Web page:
Spanish incursion problem unsolved.

Spanish vessels continue to flout international the law by repeated incursions on an almost daily basis into British Gibraltar territorial waters (A tiny area extending just 3 miles off the coast). This includes ships of the Spanish Navy, (playing the national anthem over loudspeakers), police and commercial vessels which often make dangerous manoeuvres which can be a hazard to other shipping. Brexit has been seen as a green light by the Spanish to further put pressure on Gibraltar with 18 naval incursions alone recorded in the last 6 months. A notable low came in 2016 when a Spanish Police vessel twice tried to cut across the path of a US Nuclear submarine in Gibraltar territorial waters. HMS Sabre fired warning flares in response.

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Outmatched? Spanish naval vessel SPS Vigia makes an incursion into British Gibraltar Waters. Shadowed by HMS Sabre, 2 April 2020 (Photo: ©David Parody)

 
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Published by: RN/MoD, on 22 June 2020.

HMS Pursuer and Dasher prepare for Rock mission.

There are two new, temporary guardians of the Rock: P2000s HMS Pursuer and HMS Dasher.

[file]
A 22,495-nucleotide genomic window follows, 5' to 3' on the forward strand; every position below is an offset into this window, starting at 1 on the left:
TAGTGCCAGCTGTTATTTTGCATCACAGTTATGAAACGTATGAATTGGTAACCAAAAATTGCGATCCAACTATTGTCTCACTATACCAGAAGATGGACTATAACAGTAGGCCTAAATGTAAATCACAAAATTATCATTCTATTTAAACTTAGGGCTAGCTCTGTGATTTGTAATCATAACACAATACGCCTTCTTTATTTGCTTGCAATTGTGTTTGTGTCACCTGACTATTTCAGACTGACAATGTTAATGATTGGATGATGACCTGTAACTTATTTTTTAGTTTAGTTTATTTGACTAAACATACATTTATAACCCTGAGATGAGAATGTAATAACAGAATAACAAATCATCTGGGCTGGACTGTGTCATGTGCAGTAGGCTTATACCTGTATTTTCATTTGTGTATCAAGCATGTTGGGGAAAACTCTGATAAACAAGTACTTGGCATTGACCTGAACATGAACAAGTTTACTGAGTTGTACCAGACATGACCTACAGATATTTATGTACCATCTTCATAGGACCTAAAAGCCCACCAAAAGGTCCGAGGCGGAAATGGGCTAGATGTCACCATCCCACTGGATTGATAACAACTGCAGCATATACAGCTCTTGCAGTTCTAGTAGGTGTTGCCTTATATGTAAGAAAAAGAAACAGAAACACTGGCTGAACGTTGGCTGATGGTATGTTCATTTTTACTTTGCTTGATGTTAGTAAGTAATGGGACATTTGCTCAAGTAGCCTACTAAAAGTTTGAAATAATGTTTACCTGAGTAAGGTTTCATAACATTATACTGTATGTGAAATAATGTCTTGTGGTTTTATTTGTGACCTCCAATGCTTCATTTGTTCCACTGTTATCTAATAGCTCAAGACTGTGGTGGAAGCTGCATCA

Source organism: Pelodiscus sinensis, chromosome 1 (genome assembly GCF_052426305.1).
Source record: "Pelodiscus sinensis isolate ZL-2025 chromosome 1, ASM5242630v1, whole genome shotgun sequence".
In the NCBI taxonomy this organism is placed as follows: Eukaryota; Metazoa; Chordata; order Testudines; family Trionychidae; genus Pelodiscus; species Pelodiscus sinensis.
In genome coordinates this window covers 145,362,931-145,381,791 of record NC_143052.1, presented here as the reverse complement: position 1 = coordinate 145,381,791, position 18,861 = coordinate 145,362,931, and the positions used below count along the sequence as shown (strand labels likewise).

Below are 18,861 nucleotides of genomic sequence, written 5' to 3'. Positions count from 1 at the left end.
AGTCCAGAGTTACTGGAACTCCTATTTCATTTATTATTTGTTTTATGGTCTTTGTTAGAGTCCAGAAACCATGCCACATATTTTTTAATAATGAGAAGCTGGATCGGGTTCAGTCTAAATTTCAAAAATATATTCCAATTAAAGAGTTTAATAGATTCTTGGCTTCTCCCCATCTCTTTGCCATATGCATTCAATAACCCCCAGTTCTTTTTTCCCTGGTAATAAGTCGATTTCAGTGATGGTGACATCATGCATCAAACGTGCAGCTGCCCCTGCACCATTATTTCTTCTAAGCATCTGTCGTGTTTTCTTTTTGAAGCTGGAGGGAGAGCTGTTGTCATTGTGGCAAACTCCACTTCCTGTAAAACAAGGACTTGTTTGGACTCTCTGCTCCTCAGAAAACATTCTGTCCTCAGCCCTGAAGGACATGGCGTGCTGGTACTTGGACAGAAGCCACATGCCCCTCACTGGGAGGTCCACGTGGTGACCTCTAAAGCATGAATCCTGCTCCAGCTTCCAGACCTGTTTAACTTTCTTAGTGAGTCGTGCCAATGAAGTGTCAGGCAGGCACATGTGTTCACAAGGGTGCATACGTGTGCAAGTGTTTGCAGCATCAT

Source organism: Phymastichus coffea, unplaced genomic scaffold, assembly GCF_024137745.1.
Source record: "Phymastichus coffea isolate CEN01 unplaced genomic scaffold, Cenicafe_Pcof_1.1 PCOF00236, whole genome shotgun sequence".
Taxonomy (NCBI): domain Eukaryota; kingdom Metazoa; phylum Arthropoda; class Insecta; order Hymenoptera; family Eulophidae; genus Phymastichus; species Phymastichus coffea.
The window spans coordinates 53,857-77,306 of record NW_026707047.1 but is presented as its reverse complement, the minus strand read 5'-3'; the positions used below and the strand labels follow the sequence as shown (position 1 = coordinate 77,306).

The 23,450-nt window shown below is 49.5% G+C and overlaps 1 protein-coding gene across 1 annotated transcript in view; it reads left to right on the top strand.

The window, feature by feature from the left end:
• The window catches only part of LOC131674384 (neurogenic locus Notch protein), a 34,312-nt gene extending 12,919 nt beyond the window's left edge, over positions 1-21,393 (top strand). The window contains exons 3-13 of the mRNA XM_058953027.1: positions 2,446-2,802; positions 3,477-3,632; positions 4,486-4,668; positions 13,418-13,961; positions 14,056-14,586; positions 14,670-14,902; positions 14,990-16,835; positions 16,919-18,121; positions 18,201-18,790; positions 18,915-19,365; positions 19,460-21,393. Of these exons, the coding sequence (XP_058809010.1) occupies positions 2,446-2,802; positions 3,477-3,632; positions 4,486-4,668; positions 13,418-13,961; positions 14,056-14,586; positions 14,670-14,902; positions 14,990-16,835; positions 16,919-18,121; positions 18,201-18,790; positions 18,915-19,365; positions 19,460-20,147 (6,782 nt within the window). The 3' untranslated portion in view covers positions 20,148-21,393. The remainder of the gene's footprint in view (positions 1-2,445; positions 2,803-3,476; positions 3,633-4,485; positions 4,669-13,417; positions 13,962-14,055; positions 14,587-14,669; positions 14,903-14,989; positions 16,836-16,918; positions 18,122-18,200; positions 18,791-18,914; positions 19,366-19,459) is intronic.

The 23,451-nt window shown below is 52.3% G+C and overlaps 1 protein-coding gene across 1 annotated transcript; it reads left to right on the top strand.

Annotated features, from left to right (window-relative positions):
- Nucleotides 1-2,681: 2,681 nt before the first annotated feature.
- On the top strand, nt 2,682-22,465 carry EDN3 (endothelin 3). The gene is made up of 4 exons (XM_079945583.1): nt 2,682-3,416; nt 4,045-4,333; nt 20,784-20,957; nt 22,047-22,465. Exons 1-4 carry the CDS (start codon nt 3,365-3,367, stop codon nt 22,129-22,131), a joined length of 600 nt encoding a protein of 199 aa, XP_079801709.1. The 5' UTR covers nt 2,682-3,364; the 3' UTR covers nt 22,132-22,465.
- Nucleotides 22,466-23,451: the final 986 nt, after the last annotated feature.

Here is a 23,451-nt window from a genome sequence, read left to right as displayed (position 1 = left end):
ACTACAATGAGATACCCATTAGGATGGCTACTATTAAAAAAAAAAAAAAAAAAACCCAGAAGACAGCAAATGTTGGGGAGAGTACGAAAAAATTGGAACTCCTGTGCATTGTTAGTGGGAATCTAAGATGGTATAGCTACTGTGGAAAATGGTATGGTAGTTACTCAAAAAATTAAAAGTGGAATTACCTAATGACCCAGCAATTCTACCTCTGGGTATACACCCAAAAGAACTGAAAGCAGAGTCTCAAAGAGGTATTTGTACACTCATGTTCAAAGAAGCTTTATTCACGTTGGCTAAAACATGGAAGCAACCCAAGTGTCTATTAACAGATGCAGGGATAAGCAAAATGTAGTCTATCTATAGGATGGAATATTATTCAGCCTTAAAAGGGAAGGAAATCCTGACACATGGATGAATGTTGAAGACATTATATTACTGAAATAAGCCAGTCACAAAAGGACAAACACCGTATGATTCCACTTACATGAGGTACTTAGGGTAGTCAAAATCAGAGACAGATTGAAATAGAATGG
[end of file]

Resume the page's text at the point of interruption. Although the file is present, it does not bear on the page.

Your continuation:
Over the coming weeks the patrol craft will take over from Her Majesty’s Ships Scimitar and Sabre which have been the mainstay of the Royal Navy Gibraltar Squadron for the past 17 years.

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Scimitar and Sabre are being replaced after nearly 30 years’ service – they spent a decade in Northern Ireland before being transferred to Gibraltar in 2003 – under the wide-ranging programme to upgrade the RN’s small boat flotilla, which has already seen HMS Magpie and new work boats at HMS Raleigh delivered.

Dasher
and Pursuer are considerably larger and more complex vessels to maintain and operate than Sabre or Scimitar, so the latters’ crew can get used to the new craft (among the differences, there are cabins, mess, galley and bunks on the P2000s as well as a rarely-used enclosed bridge).

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The 18-knot P2000s are both older and slower than the 32-knot vessels they are temporarily replacing
So, they have replaced state of the art BMWs and replaced them with a couple of scrapyard Skodas? No wonder the Spanish regularily hand RN their arse on a plate.
 
So, they have replaced state of the art BMWs and replaced them with a couple of scrapyard Skodas? No wonder the Spanish regularily hand RN their arse on a plate.
once was a time when Spanish incursions were disuaded by a very beligerent 36kt Destroyer chasing a Spanish E boat around the bay with evil intent to run it down.
 
once was a time when Spanish incursions were disuaded by a very beligerent 36kt Destroyer chasing a Spanish E boat around the bay with evil intent to run it down.
Really don't need the RN there at all, just the Royal Regiment and a few decent Coastal Batteries. They will only do it once.